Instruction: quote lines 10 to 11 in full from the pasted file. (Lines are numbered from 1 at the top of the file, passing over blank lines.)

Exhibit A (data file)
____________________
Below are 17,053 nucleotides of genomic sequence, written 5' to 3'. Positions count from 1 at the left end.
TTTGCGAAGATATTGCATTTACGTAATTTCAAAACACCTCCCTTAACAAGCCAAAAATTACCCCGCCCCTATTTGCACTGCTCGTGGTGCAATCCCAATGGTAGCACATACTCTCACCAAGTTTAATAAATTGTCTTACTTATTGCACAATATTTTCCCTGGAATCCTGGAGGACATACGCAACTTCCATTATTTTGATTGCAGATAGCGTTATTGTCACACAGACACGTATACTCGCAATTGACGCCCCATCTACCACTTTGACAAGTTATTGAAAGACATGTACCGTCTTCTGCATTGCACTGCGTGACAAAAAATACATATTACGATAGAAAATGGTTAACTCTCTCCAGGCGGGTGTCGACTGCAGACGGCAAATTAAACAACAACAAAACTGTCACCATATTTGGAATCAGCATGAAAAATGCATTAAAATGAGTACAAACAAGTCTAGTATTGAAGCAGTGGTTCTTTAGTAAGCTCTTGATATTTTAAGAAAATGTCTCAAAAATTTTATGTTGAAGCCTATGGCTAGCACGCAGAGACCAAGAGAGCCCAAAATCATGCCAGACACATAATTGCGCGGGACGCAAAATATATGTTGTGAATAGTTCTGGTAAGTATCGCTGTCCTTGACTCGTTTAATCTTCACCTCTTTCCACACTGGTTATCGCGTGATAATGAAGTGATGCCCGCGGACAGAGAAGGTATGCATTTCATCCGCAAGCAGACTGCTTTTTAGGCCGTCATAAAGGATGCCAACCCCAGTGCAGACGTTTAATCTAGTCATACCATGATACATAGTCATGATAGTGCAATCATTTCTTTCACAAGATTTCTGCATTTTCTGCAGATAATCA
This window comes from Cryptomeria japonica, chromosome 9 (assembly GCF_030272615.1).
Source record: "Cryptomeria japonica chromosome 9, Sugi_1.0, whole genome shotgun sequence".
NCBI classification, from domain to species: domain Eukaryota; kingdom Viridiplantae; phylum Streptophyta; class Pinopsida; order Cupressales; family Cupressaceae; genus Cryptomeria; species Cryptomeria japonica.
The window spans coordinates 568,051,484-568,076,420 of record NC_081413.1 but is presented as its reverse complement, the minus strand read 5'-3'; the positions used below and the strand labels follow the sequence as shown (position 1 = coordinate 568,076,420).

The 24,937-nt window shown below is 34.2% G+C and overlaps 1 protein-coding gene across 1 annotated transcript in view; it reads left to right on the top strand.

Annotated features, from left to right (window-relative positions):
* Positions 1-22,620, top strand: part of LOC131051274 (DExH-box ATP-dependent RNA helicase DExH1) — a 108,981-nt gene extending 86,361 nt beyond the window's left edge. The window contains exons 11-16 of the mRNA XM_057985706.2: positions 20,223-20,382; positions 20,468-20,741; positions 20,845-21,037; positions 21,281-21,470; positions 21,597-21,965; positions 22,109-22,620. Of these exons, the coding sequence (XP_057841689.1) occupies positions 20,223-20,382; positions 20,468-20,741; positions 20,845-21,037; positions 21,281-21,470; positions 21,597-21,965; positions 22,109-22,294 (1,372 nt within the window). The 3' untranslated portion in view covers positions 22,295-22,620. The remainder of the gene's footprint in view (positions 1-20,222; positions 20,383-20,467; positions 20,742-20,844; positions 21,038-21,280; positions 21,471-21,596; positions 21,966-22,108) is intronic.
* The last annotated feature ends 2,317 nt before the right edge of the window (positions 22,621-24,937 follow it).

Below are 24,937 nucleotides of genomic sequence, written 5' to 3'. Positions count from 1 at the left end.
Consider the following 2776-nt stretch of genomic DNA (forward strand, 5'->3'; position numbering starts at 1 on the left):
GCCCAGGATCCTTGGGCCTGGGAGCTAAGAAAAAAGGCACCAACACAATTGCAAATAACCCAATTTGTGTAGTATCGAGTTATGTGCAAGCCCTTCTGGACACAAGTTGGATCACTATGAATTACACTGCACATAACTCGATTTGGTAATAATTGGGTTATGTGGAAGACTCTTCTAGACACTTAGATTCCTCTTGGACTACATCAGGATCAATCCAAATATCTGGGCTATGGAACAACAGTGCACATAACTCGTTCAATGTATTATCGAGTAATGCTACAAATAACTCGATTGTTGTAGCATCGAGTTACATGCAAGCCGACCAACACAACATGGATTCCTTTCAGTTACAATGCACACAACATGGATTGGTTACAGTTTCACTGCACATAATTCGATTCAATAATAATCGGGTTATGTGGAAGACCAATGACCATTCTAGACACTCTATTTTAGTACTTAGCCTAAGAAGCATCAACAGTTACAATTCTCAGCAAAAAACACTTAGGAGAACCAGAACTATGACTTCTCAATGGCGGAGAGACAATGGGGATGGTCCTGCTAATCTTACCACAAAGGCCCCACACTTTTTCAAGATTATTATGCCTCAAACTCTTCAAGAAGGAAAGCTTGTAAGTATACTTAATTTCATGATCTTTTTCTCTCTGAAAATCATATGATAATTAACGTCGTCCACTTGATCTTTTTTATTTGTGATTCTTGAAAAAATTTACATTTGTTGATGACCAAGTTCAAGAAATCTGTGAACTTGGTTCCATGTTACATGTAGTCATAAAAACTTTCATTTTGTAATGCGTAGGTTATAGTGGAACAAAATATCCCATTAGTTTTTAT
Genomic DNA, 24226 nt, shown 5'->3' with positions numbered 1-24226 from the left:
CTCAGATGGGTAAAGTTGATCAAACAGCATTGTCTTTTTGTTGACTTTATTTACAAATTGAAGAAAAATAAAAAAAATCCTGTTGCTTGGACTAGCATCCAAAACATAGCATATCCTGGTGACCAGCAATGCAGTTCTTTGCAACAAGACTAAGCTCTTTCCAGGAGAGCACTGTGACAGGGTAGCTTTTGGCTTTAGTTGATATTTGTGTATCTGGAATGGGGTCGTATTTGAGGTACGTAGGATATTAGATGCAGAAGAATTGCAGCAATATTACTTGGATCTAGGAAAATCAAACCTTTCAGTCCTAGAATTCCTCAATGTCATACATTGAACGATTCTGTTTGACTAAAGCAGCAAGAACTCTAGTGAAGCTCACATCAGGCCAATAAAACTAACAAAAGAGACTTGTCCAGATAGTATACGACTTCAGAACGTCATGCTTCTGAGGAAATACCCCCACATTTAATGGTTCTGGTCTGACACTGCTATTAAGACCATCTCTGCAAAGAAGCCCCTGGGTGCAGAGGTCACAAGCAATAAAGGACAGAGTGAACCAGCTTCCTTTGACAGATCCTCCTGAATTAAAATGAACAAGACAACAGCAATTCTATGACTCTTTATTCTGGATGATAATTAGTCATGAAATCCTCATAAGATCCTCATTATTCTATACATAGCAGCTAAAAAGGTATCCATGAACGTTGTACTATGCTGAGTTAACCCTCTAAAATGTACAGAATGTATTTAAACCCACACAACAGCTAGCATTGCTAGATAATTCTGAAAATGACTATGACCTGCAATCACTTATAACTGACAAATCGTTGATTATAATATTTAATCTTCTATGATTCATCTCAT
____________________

* The last annotated feature ends 2,317 nt before the right edge of the window (positions 22,621-24,937 follow it).

Below are 24,937 nucleotides of genomic sequence, written 5' to 3'. Positions count from 1 at the left end.